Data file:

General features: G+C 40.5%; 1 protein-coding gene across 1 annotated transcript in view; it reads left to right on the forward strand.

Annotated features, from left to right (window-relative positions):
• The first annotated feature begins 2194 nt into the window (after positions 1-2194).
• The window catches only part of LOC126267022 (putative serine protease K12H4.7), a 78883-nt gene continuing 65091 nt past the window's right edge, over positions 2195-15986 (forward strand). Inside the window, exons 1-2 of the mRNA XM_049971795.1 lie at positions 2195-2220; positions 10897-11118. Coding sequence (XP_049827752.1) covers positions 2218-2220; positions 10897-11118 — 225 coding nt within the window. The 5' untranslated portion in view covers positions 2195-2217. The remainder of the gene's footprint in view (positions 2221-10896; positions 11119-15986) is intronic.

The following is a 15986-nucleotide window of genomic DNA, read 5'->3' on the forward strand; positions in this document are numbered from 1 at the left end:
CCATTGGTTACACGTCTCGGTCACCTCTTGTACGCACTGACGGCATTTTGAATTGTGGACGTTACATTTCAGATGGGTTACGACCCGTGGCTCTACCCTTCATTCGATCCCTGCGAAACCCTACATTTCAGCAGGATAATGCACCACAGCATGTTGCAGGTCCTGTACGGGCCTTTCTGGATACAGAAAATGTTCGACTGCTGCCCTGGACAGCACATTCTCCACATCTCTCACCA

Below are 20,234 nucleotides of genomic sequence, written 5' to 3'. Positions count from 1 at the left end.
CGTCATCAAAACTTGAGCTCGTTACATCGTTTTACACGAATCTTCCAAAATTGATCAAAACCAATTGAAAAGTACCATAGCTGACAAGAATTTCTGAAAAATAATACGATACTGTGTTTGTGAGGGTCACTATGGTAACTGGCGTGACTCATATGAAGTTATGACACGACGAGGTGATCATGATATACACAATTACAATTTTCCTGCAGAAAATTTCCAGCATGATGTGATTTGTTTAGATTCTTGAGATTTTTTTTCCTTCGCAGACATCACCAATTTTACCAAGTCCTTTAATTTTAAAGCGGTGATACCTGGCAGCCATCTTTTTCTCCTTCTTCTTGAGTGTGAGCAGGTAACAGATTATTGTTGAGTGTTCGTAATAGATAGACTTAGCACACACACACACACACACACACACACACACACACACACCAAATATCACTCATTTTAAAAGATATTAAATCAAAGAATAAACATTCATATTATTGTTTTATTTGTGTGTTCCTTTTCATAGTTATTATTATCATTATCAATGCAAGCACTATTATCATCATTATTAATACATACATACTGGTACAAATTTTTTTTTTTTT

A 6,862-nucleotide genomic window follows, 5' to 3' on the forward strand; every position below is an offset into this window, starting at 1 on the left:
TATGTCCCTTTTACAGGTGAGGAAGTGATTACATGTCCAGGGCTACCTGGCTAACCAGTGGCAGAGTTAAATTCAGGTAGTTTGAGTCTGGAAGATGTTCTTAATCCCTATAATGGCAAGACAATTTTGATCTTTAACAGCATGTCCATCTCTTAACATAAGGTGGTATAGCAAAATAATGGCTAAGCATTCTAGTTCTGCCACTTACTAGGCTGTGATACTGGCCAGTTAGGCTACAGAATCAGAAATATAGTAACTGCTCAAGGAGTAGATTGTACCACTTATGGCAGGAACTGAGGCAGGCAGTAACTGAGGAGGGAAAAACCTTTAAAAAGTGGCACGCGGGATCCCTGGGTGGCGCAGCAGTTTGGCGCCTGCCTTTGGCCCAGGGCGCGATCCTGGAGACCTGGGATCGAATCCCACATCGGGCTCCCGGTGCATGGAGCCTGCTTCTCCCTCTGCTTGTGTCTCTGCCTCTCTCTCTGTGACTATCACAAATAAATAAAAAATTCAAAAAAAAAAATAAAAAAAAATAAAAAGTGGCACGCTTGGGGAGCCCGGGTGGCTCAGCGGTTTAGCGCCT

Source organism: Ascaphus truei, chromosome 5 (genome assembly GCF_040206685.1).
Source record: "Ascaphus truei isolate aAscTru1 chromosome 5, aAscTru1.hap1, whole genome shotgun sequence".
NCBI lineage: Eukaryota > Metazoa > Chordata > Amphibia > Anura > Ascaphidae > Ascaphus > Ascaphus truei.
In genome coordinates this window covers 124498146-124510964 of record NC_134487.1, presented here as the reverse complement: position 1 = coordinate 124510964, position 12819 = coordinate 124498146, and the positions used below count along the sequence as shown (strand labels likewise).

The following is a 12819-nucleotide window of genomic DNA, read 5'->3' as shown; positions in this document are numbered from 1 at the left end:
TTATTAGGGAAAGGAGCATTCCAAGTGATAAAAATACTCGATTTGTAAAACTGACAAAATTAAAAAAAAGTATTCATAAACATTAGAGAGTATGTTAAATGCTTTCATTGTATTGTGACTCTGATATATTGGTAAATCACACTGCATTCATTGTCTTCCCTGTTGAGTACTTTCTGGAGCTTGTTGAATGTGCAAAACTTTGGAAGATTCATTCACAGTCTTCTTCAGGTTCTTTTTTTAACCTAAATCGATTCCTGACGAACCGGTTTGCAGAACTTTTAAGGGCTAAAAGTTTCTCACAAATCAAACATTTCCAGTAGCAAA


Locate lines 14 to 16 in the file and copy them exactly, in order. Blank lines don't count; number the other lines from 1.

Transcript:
In genome coordinates this window covers 124498146-124510964 of record NC_134487.1, presented here as the reverse complement: position 1 = coordinate 124510964, position 12819 = coordinate 124498146, and the positions used below count along the sequence as shown (strand labels likewise).

The following is a 12819-nucleotide window of genomic DNA, read 5'->3' as shown; positions in this document are numbered from 1 at the left end:
TTATTAGGGAAAGGAGCATTCCAAGTGATAAAAATACTCGATTTGTAAAACTGACAAAATTAAAAAAAAGTATTCATAAACATTAGAGAGTATGTTAAATGCTTTCATTGTATTGTGACTCTGATATATTGGTAAATCACACTGCATTCATTGTCTTCCCTGTTGAGTACTTTCTGGAGCTTGTTGAATGTGCAAAACTTTGGAAGATTCATTCACAGTCTTCTTCAGGTTCTTTTTTTAACCTAAATCGATTCCTGACGAACCGGTTTGCAGAACTTTTAAGGGCTAAAAGTTTCTCACAAATCAAACATTTCCAGTAGCAAA